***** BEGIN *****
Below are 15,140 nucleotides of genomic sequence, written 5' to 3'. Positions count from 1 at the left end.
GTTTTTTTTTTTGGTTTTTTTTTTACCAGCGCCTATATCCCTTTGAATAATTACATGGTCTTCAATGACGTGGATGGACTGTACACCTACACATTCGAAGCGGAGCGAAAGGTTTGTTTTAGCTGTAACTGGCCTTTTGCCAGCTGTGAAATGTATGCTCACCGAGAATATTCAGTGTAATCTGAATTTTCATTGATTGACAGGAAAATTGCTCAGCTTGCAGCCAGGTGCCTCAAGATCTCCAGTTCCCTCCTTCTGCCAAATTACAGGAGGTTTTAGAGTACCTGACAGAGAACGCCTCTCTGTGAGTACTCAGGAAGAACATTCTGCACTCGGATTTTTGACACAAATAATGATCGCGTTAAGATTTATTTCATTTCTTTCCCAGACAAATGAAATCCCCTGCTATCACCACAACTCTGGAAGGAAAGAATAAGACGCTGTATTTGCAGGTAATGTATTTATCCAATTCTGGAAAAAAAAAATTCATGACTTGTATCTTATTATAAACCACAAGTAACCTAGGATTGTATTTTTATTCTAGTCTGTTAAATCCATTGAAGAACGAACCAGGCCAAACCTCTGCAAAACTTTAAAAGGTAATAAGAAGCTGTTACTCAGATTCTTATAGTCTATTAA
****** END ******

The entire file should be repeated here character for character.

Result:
Below are 15,140 nucleotides of genomic sequence, written 5' to 3'. Positions count from 1 at the left end.
GTTTTTTTTTTTGGTTTTTTTTTTACCAGCGCCTATATCCCTTTGAATAATTACATGGTCTTCAATGACGTGGATGGACTGTACACCTACACATTCGAAGCGGAGCGAAAGGTTTGTTTTAGCTGTAACTGGCCTTTTGCCAGCTGTGAAATGTATGCTCACCGAGAATATTCAGTGTAATCTGAATTTTCATTGATTGACAGGAAAATTGCTCAGCTTGCAGCCAGGTGCCTCAAGATCTCCAGTTCCCTCCTTCTGCCAAATTACAGGAGGTTTTAGAGTACCTGACAGAGAACGCCTCTCTGTGAGTACTCAGGAAGAACATTCTGCACTCGGATTTTTGACACAAATAATGATCGCGTTAAGATTTATTTCATTTCTTTCCCAGACAAATGAAATCCCCTGCTATCACCACAACTCTGGAAGGAAAGAATAAGACGCTGTATTTGCAGGTAATGTATTTATCCAATTCTGGAAAAAAAAAATTCATGACTTGTATCTTATTATAAACCACAAGTAACCTAGGATTGTATTTTTATTCTAGTCTGTTAAATCCATTGAAGAACGAACCAGGCCAAACCTCTGCAAAACTTTAAAAGGTAATAAGAAGCTGTTACTCAGATTCTTATAGTCTATTAA